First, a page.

“From Dallas, Texas, the flash, apparently official …”
Ask nearly anyone over the age of 55, and they can tell you exactly where they were when CBS newsman Walter Cronkite read the AP newsflash, confirming that America’s 35th president, John Fitzgerald Kennedy, had been publicly murdered at 12:40 p.m. CST in Dallas.
For Americans born in the decades since, this grim chapter in American life can now be relived in exhibits across the country, marking the 50th anniversary of the JFK assassination. Some items have never been displayed before, such as the flag that draped JFK’s casket. Here’s where you can revisit a few of the historic items related to the JFK assassination, when America’s love affair with Camelot came to a violent end.
Visitors can see the customized limo that carried JFK on the day he was assassinated, on permanent display at the Henry Ford Museum in Dearborn, MI. Curiously, the limo went on to serve other US presidents (LBJ, Nixon and Ford) after the assassination, until it was decommissioned in 1977.
Gov. Connally’s Suit
For the first time in 50 years, this suit, which was worn by Texas Gov. John Connally on the day he rode in the car with JFK and Jackie, is on display, along with other items related to the JFK assassination investigation, at the Lorenzo de Zavala State Archives and Library in Austin, TX. If you’ve pondered the Warren Commission’s “Magic Bullet” theory, you can now see for yourself, in sobering detail, where the bullet ripped through Connally’s suit.
FBI’s 1964 Assassination Mock-Up
This 10-by-10-foot model of Dealey Plaza, as prepared by the FBI for the Warren Commission investigation in 1964, is on display at the Sixth Floor Museum in Dallas. The model is currently on loan from the National Archives in Washington, DC.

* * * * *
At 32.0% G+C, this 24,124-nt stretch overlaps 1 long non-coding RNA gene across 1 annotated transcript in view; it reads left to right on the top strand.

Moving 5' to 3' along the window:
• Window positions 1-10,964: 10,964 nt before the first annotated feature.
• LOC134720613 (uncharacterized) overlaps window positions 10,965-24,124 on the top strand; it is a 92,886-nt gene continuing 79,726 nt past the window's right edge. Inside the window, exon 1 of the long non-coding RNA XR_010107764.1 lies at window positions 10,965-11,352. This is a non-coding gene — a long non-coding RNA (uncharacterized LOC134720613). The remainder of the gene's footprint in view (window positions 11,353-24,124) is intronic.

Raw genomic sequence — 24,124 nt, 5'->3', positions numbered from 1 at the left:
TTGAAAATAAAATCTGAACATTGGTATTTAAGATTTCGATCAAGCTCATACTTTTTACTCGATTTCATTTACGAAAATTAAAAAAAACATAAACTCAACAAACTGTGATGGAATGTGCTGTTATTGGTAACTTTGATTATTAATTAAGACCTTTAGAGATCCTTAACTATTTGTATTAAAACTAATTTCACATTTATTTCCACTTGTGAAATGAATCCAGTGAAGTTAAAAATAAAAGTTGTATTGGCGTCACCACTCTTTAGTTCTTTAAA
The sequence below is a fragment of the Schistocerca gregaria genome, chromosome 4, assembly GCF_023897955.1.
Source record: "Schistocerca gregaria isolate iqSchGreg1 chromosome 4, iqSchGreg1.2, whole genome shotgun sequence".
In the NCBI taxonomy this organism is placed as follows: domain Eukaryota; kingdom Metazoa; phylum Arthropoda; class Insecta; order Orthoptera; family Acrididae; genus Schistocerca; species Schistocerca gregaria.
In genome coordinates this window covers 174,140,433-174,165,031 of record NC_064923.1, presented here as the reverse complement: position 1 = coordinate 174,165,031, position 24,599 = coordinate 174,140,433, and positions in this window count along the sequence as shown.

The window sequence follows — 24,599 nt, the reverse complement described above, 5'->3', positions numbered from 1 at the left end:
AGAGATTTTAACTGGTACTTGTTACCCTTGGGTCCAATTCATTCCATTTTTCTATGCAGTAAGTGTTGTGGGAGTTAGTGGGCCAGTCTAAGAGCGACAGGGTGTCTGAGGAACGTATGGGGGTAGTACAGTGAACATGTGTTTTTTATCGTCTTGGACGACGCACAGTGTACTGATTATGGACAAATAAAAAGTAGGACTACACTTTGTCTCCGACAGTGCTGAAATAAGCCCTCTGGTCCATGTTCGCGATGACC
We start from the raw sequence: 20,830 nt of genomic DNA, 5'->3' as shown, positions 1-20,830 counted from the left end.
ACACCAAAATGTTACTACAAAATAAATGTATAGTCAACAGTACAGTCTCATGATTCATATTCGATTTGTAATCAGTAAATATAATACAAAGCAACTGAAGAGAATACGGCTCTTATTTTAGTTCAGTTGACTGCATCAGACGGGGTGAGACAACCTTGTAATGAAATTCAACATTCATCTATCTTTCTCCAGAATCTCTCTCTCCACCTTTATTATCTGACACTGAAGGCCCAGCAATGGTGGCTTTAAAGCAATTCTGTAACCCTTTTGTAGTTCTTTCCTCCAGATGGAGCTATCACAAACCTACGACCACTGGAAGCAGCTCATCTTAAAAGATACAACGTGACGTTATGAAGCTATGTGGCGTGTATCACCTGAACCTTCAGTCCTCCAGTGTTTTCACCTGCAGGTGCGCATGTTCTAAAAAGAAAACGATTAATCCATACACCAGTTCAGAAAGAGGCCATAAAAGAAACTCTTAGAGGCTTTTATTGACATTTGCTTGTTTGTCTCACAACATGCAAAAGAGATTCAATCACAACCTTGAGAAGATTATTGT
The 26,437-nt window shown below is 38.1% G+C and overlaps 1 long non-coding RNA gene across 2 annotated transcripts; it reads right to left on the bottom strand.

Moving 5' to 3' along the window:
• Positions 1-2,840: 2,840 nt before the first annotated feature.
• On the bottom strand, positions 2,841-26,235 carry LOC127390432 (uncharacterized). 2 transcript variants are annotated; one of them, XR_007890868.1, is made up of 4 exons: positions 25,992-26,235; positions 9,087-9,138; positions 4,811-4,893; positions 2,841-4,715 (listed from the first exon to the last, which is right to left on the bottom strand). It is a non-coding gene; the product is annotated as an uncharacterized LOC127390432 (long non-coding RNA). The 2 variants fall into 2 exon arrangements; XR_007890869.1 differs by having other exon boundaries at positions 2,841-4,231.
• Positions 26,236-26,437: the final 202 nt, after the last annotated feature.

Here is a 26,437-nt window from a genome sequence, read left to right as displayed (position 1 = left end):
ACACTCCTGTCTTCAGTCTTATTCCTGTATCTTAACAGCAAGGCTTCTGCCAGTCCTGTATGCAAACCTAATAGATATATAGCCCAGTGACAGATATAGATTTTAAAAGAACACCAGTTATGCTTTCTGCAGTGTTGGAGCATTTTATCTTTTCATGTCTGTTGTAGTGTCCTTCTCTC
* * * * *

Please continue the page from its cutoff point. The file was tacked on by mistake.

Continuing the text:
JFK’s Flag-Draped Coffin
This American flag draped Kennedy’s coffin, and for the first time ever, it’s being shown to the public, in a display at the John F. Kennedy Library in Boston. Also on display is the saddle, sword and boots from Black Jack, the rider-less horse that followed JFK’s horse-drawn coffin in the funeral cortege.
JFK’s Plane … That Took Him to Dallas
This plane took Kennedy to Berlin to deliver his ‘Ich bin ein Berliner’ speech and, on Nov. 22, 1963, to Dallas Love Field airport. A Boeing jetliner, the SAM 26000, as it was known, was specifically built for presidential use in 1962, at a cost of $8 million. LBJ later took the oath of office in this hangar, which visitors can see first-hand at the National Museum of the US Air Force near Dayton, OH.
JFK Plane Recreation
At the Frontiers of Flight Museum in Dallas, visitors can see this recreation of the stateroom where LBJ was sworn in as the 36th president at 2:38 p.m. by Federal Judge Sarah T. Hughes, a long-time Johnson family friend who was appointed to the bench by LBJ himself.
Jackie’s Pink Suit … and Oswald’s Rifle
The most famous piece of clothing from that day — Jackie’s double-breasted, pink Chanel suit — remains behind locked doors, at the National Archives in Maryland, along with Oswald’s rifle. Jackie’s pink suit will not be available for public viewing until 2103, 140 years after the assassination, but the nation’s fascination with the JFK assassination is sure to endure.
View our complete slideshow of JFK’s life: Remembering JFK.